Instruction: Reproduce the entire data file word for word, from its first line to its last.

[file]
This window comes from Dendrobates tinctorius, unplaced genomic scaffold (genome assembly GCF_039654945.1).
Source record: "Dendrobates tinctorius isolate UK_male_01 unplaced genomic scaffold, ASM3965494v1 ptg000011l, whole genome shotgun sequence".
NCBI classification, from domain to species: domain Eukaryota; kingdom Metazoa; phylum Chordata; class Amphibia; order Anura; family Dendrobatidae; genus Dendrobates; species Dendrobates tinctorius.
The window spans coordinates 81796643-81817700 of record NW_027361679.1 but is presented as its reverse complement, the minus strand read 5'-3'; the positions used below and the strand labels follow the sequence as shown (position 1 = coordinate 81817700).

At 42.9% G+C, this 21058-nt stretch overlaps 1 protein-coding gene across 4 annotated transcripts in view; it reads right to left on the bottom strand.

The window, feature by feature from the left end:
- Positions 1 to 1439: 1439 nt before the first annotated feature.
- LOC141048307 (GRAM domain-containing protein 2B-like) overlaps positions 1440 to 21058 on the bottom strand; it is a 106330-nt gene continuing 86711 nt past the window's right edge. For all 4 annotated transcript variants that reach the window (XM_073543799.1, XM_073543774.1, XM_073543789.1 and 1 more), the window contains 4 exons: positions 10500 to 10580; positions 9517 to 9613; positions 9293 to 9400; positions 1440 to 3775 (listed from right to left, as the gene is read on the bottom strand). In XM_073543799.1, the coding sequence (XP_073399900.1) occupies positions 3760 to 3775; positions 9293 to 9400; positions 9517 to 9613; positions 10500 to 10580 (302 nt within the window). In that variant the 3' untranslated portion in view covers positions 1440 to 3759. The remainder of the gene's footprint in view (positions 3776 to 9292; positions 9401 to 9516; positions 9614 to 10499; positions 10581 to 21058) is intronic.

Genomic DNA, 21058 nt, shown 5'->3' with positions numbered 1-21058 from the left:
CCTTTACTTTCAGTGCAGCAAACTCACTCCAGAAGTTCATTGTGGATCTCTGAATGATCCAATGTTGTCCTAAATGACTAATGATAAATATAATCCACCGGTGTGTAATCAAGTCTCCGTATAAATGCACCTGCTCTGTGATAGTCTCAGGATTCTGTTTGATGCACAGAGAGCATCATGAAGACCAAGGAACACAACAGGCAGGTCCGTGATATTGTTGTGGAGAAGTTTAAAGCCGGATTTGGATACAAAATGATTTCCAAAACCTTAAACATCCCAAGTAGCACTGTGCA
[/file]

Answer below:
This window comes from Dendrobates tinctorius, unplaced genomic scaffold (genome assembly GCF_039654945.1).
Source record: "Dendrobates tinctorius isolate UK_male_01 unplaced genomic scaffold, ASM3965494v1 ptg000011l, whole genome shotgun sequence".
NCBI classification, from domain to species: domain Eukaryota; kingdom Metazoa; phylum Chordata; class Amphibia; order Anura; family Dendrobatidae; genus Dendrobates; species Dendrobates tinctorius.
The window spans coordinates 81796643-81817700 of record NW_027361679.1 but is presented as its reverse complement, the minus strand read 5'-3'; the positions used below and the strand labels follow the sequence as shown (position 1 = coordinate 81817700).

At 42.9% G+C, this 21058-nt stretch overlaps 1 protein-coding gene across 4 annotated transcripts in view; it reads right to left on the bottom strand.

The window, feature by feature from the left end:
- Positions 1 to 1439: 1439 nt before the first annotated feature.
- LOC141048307 (GRAM domain-containing protein 2B-like) overlaps positions 1440 to 21058 on the bottom strand; it is a 106330-nt gene continuing 86711 nt past the window's right edge. For all 4 annotated transcript variants that reach the window (XM_073543799.1, XM_073543774.1, XM_073543789.1 and 1 more), the window contains 4 exons: positions 10500 to 10580; positions 9517 to 9613; positions 9293 to 9400; positions 1440 to 3775 (listed from right to left, as the gene is read on the bottom strand). In XM_073543799.1, the coding sequence (XP_073399900.1) occupies positions 3760 to 3775; positions 9293 to 9400; positions 9517 to 9613; positions 10500 to 10580 (302 nt within the window). In that variant the 3' untranslated portion in view covers positions 1440 to 3759. The remainder of the gene's footprint in view (positions 3776 to 9292; positions 9401 to 9516; positions 9614 to 10499; positions 10581 to 21058) is intronic.

Genomic DNA, 21058 nt, shown 5'->3' with positions numbered 1-21058 from the left:
CCTTTACTTTCAGTGCAGCAAACTCACTCCAGAAGTTCATTGTGGATCTCTGAATGATCCAATGTTGTCCTAAATGACTAATGATAAATATAATCCACCGGTGTGTAATCAAGTCTCCGTATAAATGCACCTGCTCTGTGATAGTCTCAGGATTCTGTTTGATGCACAGAGAGCATCATGAAGACCAAGGAACACAACAGGCAGGTCCGTGATATTGTTGTGGAGAAGTTTAAAGCCGGATTTGGATACAAAATGATTTCCAAAACCTTAAACATCCCAAGTAGCACTGTGCA